duh09

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I think it's probably fair to say that the 2015 Hemi with variable cam timing and variable intake geometry has a much flatter torque curve than a 1994 SBF equipped with neither of those technologies.

Anyway I guess the conclusion is probably going to be that if acceleration is the only metric, as long as power and weight scale with each other (all else equal) the feeling of acceleration by occupants will be the same so if our butts are telling us something different that's other clues we're interpreting like engine noise or suspension input or just what our eyes are trying to tell us.

Sure it might have a flatter curve, but you're ignoring the rest of that statement and what really matters there - it likely is not putting down all of its power in the first couple of gears. All of that technology is why you're not getting a huge burst of power and taking off like a rocket from a stoplight - because the ECU is likely limiting power right out of the hole to protect the trans and your traction control nannies are keeping your tires from breaking lose too much - a 94 Mustang has none of that. From a jump, it'll do whatever you're inputting. The Ram probably has flatter torque curve and more power but the point I'm getting at is that it is not getting put down 24/7.

My ole 05 SRT4 back in the day is a pretty stripped down low tech car, it had nothing for traction control, but the ECU wouldn't allow it to build full boost until 3rd gear to give it some chance of hooking and to not grenade the trans immediately. Ford in 1994, with their ECU based on 1986 technology sure what not putting anything like that into play.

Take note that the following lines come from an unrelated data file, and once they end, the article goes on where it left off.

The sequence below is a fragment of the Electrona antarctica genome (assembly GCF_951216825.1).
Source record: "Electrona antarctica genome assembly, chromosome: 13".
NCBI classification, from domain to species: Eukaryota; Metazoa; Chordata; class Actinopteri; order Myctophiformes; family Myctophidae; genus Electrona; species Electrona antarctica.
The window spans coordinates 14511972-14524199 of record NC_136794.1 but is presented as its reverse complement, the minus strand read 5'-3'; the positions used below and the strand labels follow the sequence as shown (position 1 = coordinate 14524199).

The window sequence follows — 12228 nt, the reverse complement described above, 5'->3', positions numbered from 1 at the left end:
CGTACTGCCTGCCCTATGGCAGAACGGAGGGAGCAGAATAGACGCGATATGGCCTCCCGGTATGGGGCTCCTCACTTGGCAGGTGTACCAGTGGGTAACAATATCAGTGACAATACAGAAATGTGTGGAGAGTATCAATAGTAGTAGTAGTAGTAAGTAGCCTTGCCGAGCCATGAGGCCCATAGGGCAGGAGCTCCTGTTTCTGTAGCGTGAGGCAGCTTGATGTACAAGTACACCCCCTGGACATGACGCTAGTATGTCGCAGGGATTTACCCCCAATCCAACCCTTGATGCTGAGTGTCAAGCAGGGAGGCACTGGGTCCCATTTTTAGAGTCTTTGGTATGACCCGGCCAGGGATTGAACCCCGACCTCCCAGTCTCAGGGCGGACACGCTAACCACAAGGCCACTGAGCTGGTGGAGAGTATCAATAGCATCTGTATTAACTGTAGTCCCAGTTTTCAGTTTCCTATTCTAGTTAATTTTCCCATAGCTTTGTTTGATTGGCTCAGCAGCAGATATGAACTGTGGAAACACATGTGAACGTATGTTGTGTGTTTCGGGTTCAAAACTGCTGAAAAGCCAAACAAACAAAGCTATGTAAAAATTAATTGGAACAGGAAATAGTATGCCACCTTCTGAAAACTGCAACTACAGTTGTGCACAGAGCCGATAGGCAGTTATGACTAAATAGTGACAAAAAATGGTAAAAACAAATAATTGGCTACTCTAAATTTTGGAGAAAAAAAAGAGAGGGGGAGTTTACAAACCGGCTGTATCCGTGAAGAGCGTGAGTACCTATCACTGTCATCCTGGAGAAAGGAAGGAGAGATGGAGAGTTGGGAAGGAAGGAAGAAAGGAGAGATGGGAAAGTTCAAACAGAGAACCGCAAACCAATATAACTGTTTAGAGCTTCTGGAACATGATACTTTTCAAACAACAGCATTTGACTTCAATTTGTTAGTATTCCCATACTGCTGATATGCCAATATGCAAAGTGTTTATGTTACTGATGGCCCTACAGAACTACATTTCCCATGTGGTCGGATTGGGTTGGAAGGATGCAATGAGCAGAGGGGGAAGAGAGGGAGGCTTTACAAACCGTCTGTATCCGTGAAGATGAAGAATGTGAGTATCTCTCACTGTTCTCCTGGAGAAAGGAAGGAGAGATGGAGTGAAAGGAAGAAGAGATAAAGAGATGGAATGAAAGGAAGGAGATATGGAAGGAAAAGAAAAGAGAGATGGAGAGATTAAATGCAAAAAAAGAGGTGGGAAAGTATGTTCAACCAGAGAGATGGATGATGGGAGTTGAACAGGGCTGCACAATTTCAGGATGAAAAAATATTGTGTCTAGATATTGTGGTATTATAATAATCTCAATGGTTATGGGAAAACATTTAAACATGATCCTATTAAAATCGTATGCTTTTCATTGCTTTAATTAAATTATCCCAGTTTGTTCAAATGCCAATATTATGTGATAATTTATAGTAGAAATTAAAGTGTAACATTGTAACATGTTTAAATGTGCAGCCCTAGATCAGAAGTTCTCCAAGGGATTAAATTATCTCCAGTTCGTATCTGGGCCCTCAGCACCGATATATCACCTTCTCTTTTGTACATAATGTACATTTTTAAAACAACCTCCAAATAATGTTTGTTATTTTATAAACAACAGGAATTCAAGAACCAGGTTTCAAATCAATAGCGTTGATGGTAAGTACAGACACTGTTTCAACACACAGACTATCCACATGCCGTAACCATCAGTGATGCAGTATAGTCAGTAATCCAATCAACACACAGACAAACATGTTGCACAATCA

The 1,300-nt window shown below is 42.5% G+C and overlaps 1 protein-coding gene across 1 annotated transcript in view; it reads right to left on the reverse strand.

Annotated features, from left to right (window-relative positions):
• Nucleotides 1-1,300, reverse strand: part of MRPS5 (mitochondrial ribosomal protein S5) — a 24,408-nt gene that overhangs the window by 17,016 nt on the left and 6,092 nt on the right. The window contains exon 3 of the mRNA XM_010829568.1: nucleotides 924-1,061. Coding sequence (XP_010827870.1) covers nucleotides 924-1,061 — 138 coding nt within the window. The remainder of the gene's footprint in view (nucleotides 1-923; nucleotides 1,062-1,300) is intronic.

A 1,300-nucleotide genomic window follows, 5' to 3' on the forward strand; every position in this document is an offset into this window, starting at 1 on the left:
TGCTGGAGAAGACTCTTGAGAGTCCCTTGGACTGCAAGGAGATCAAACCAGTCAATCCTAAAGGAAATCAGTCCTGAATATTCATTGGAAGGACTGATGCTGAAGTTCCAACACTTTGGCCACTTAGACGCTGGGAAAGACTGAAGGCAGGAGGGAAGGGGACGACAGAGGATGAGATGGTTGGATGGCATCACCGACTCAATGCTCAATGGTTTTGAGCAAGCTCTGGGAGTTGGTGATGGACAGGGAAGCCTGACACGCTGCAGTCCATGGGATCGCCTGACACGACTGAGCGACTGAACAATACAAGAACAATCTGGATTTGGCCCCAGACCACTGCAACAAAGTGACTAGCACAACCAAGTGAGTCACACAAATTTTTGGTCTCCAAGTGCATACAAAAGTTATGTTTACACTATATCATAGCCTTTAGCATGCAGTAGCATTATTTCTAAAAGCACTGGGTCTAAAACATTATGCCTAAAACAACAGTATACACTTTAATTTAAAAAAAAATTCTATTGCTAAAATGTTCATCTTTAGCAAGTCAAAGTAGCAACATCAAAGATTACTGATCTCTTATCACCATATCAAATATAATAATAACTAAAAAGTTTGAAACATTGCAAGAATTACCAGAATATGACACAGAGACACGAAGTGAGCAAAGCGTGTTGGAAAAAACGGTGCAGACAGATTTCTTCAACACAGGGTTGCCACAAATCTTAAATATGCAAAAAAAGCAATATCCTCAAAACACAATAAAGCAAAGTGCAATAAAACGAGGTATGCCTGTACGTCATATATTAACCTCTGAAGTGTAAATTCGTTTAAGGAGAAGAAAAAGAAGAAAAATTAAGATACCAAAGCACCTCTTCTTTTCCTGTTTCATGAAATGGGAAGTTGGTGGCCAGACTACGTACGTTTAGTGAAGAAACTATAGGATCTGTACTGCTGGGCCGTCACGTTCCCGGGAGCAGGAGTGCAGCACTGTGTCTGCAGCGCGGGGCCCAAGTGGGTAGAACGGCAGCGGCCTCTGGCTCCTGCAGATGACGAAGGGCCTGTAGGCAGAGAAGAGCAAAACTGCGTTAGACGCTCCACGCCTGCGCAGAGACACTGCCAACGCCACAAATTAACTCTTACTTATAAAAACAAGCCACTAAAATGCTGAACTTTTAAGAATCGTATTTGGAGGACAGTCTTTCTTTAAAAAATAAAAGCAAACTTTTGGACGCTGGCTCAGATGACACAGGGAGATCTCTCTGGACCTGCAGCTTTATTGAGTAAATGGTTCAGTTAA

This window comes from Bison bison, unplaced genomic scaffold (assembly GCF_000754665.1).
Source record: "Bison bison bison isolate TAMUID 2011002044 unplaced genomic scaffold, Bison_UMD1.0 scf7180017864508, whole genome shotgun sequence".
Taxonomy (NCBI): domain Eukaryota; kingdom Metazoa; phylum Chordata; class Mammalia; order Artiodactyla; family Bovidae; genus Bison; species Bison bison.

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I regret bringing up any specific vehicles because that seems to really be a hangup here.

Anyway I don't think anything more can come from this, have a good day fellas.
 
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duh09

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I regret bringing up any specific vehicles because that seems to really be a hangup here.

Anyway I don't think anything more can come from this, have a good day fellas.


There's no hang up.

Less weight = faster.
More power = faster.
Less weight and more power = more faster.

It doesn't take complicated physics and engineering to figure that out because it's that simple equation you posted to calculate energy and all that.

The problem is there is no way to talk about how fast something "feels" when comparing a 4000lb vehicle with 400hp and a 2000lb vehicle with 200hp because there's a million different variables that are going to play into real world acceleration with real world cars with real world 4000lb/400hp and 2000lb/200hp.

If the cars have the same wind resistance and center of gravity and suspension and whatever and you can magically adjust on a scale from 1000lb/100hp to 5000lb/500hp and give them the same grip and same torque curves and same trans tuning and same everything, and only adjust weight/power and keep the ratio, it'll accelerate the exact same and feel the same.

But there's no way to do that, so we are going to compare real world vehicles and talk about why they feel different.

You seem to be the one that gets hung up on theoretical silliness without considering that fact that we exist in a real world with real things that we can talk about and measure. If you want to create some word problems for a physics textbook, you're on your way.